Pheby said Manning is one of several first-time home buyers she's been working with, so she knows it's not easy, but it's not impossible.

"I always tell them, don't give up. There's always a home for you," Pheby said.

Jacob Prodan, left, and his fiancée Brianna Balzer struggled for months to land the right home that fit their price range. (Submitted by Brianna Balzer)

Brianna Balzer and her fiancé Jacob Prodan started looking for their first home back in March, just as the pandemic hit. 

"There was a lot of uncertainty, uncertainty in general and like with jobs and not knowing where things were going," Balzer said. 

All that was made more challenging by the tough market and numerous bidding wars. 

"The first time we lost the house was one I really wanted and [my fiancée] was willing to compromise with me. And when we first lost it, I was upset," Prodan said. 

"I really liked the house. I liked everything about it. And not getting it was a little disheartening ... It made me kind of want to just go, why don't we stop looking for a while?"

But they persisted, and increased their price target in the hopes of getting a home that they felt better matched the price it sold for. They started looking at homes at the far end of their range, closer to $500,000.

"It was hard to make that leap, but we felt we had to, based on the way things were going," Prodan said. 

It paid off, because they eventually landed a South Windsor home in July. They said they were the only ones to make an offer on the house — and they got it for the asking price, which they know is a rare feat. 

"It made me happy that we got one when we got one, because watching the last few months ... it's been ridiculous watching those prices go so high," Prodan added.

'A hard hunt'

Lorraine Clark, the president of the Windsor-Essex County Association of Realtors, says the market is busier now than it was before the pandemic hit, and it's especially challenging for first-time home buyers, with many homes selling for $60,000 to $100,000 over asking.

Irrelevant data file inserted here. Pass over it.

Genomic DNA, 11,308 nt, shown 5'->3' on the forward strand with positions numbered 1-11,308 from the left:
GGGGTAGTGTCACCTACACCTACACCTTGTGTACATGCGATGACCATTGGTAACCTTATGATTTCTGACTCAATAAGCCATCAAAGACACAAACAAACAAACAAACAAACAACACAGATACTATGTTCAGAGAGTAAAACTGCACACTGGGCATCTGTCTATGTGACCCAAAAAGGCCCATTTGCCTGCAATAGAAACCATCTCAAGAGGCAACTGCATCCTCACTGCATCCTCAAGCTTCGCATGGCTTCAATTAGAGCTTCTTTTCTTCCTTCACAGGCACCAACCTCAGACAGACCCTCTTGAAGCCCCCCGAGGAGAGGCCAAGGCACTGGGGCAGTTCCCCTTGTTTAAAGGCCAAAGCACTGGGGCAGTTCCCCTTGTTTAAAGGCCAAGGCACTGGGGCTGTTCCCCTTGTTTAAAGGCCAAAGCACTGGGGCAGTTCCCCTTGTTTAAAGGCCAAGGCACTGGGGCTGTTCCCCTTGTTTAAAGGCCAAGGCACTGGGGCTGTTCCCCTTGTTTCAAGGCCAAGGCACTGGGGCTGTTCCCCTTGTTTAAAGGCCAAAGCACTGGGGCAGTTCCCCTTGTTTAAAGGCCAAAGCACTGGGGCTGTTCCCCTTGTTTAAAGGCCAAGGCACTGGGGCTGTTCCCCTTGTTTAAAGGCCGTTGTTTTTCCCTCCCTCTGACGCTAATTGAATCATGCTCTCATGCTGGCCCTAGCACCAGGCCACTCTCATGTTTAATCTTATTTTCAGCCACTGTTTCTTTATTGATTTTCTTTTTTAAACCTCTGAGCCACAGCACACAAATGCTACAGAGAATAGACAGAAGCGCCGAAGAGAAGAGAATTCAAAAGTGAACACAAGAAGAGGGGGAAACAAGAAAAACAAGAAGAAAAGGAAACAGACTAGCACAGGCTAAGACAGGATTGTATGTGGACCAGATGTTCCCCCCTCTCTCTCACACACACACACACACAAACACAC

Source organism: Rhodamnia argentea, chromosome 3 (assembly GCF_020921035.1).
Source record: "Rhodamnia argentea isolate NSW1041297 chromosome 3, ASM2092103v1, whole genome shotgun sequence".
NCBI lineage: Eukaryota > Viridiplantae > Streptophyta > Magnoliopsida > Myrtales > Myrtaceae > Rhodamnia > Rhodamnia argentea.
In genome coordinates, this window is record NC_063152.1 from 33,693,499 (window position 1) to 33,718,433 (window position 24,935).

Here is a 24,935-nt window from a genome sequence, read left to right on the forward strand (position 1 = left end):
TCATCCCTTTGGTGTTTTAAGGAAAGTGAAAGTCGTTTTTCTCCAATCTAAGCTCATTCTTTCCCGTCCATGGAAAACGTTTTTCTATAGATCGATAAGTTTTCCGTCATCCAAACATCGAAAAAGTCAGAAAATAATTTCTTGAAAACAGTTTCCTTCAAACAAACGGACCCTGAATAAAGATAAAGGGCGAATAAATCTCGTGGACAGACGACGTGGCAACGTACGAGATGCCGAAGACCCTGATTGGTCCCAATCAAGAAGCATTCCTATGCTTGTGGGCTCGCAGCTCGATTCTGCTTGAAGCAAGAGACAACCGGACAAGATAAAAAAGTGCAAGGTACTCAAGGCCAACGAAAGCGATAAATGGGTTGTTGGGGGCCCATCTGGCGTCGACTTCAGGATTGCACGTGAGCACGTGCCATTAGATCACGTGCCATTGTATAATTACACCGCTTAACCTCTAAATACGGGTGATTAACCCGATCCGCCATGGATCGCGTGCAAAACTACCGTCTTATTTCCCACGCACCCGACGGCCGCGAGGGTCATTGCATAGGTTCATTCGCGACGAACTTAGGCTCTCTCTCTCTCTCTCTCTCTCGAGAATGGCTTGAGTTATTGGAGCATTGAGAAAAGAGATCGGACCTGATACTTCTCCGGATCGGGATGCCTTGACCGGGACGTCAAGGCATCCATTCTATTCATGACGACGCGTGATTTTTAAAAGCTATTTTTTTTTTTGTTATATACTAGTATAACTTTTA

Lorraine Clark, the president of the Windsor-Essex County Real Estate Association, says the market is not slowing down any time soon. (CBC)

"Bidding wars are really bad right now," Clark said, adding that it's not just coming from out-of-town buyers. She explained that a lot of local buyers are getting fed up after multiple bidding war losses, that they're choosing to pay top dollar as well.

She said that clients looking for their first homes who have been pre-approved for only $200,000 — even up to $300,000 — are in for "a hard hunt."

Clark recommends that first-time home seekers take advantage of a handful of programs intended to help them enter the housing market, including the Home Buyers Plan, which allows a person to withdraw up to $35,000 from their RRSP to go toward a loan to build or to buy their first home. 

She added, first-time home buyers might need to lower their expectations, bring up their price points, and might consider getting a co-signer on a lease for a year or two, especially because there are no signs the market is slowing down any time soon. 

"We're just so short on properties and so many people looking for houses," Clark said. 

But Manning encourages those struggling to buy their first home in Windsor to hang in there, and not give up. 

"You will get disappointed and you will get knocked down. And you might have to dye your hair seven different colours, but it'll be so worth it when you get it."

About the Author

Katerina Georgieva is a multi-platform journalist with CBC Windsor. She has also worked for CBC in Toronto, Charlottetown, and Winnipeg.